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Making Sense

Beauty, Creativity, and Healing

Edited By Bandy Lee, Nancy Olson and Thomas Duffy

Regardless of field, from the art world to healthcare delivery, there is a growing need for practically useful theory and theoretically informed practice. The time is ripe for a collaborative, creative conversation among thinkers and doers who are concerned about the larger world and our role in it. Making Sense: Beauty, Creativity, and Healing is a collection of essays and creative expressions written and produced in relation to a colloquium that tried to address these matters at the Whitney Humanities Center of Yale University. Beginning with a powerful essay on the individually and globally therapeutic qualities of art and beauty by Elaine Scarry of Harvard University, this volume brings together a diversity of theoretically minded scholars, scientists, artists, and healers. In the form of critical and reflective essays, alongside images, poetry, and fiction, this book allows the reader to experience the bursts of ideas and sensory triggers that respond to and extend the artistic installations and performances of the colloquium – and welcomes the reader into the conversation.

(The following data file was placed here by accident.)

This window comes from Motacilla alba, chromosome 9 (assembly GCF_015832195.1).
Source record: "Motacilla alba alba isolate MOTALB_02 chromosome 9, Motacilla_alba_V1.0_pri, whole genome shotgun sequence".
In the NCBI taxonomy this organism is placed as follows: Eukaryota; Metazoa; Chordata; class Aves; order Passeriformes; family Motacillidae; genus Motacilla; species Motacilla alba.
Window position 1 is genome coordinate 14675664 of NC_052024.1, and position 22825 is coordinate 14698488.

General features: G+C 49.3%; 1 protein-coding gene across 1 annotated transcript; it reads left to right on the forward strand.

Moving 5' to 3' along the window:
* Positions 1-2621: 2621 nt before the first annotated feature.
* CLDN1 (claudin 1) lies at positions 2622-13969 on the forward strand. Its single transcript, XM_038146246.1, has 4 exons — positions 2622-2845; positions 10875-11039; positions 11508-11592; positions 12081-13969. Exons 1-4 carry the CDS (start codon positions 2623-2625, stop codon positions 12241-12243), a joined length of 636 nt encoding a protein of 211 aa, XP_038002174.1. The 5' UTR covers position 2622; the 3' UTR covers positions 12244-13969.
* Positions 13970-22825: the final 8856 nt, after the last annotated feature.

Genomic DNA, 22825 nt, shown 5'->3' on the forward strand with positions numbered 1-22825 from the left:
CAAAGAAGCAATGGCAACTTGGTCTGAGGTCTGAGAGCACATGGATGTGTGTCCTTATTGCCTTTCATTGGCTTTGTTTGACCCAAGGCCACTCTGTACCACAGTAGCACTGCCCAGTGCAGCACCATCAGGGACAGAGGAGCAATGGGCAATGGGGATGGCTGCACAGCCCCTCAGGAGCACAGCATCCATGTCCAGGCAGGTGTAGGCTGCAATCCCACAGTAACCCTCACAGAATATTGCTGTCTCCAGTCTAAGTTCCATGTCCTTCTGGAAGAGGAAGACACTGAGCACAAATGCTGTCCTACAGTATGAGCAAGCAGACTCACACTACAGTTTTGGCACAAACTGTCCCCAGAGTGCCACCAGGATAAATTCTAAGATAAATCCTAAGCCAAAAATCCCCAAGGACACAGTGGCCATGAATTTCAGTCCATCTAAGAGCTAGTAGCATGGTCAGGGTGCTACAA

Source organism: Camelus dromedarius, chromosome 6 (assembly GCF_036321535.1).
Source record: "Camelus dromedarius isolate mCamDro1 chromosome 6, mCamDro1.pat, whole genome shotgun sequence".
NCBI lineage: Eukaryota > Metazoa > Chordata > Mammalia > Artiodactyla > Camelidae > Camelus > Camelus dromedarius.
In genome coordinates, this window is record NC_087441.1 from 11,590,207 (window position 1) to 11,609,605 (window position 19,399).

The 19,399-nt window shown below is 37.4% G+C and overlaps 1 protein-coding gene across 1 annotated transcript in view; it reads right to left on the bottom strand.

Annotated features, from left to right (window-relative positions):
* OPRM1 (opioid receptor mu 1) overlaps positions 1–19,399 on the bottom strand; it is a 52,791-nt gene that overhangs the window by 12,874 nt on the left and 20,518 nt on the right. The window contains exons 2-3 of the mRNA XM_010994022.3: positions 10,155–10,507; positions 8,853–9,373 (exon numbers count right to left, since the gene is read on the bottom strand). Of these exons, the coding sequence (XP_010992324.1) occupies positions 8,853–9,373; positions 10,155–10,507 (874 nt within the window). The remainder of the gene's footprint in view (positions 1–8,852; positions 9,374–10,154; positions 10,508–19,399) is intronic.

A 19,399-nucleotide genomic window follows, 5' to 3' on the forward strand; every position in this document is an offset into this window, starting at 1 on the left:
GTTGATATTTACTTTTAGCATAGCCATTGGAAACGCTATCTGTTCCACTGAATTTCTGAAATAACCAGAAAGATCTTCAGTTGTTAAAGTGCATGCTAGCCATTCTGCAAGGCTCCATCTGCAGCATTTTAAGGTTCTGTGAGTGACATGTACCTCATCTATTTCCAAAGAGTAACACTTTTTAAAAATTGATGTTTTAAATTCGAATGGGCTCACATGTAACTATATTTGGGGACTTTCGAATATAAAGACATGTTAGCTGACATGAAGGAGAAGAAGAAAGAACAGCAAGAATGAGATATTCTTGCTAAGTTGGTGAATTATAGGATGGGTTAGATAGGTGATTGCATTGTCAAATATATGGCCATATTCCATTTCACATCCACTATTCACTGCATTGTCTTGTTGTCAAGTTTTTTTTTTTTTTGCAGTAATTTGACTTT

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Thoughts on the Colloquium on Beauty


by Kate St. Amand

Emerson once said:

“Never lose an opportunity to see anything that is beautiful. It is God’s handwriting—a wayside sacrament.”

The Colloquium on beauty at Yale University was a profound place for me as a choreographer. My company and I were still in the beginning stages of our newest work and I knew that taking part in this event would both raise questions in myself and provide complex thoughts and ideas to use in creating the new piece. The crisp November Saturday in Connecticut did much more than that. What I walked away with that day was a feeling; a mission. I listened acutely to everything that was said. I marveled at the scholars and admired the intricate work of fine artists. I absorbed the day completely and I began to see something totally different in the piece I was making. Something shifted in my perception of not only the piece, but the dancers—fellow human beings—with whom I was making it. What was once “about beauty” was now about something much more.

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